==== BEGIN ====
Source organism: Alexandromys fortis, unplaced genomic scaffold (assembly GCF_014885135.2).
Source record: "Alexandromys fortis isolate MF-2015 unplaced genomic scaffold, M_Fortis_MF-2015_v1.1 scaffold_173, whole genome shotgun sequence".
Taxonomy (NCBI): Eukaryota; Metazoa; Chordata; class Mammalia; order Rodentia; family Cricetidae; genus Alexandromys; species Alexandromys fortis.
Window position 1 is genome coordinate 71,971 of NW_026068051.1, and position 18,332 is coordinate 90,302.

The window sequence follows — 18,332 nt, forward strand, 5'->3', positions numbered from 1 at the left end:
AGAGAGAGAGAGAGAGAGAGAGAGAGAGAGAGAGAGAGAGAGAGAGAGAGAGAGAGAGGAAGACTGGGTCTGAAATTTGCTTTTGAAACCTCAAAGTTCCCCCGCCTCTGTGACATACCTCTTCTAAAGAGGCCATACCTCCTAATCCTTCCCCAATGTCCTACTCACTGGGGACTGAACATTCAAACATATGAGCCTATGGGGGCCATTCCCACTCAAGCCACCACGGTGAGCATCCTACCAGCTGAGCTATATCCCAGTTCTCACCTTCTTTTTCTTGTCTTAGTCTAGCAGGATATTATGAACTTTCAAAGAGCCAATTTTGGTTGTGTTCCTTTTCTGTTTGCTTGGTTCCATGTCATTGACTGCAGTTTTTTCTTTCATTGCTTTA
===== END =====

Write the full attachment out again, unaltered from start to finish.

Source organism: Alexandromys fortis, unplaced genomic scaffold (assembly GCF_014885135.2).
Source record: "Alexandromys fortis isolate MF-2015 unplaced genomic scaffold, M_Fortis_MF-2015_v1.1 scaffold_173, whole genome shotgun sequence".
Taxonomy (NCBI): Eukaryota; Metazoa; Chordata; class Mammalia; order Rodentia; family Cricetidae; genus Alexandromys; species Alexandromys fortis.
Window position 1 is genome coordinate 71,971 of NW_026068051.1, and position 18,332 is coordinate 90,302.

The window sequence follows — 18,332 nt, forward strand, 5'->3', positions numbered from 1 at the left end:
AGAGAGAGAGAGAGAGAGAGAGAGAGAGAGAGAGAGAGAGAGAGAGAGAGAGAGAGAGGAAGACTGGGTCTGAAATTTGCTTTTGAAACCTCAAAGTTCCCCCGCCTCTGTGACATACCTCTTCTAAAGAGGCCATACCTCCTAATCCTTCCCCAATGTCCTACTCACTGGGGACTGAACATTCAAACATATGAGCCTATGGGGGCCATTCCCACTCAAGCCACCACGGTGAGCATCCTACCAGCTGAGCTATATCCCAGTTCTCACCTTCTTTTTCTTGTCTTAGTCTAGCAGGATATTATGAACTTTCAAAGAGCCAATTTTGGTTGTGTTCCTTTTCTGTTTGCTTGGTTCCATGTCATTGACTGCAGTTTTTTCTTTCATTGCTTTA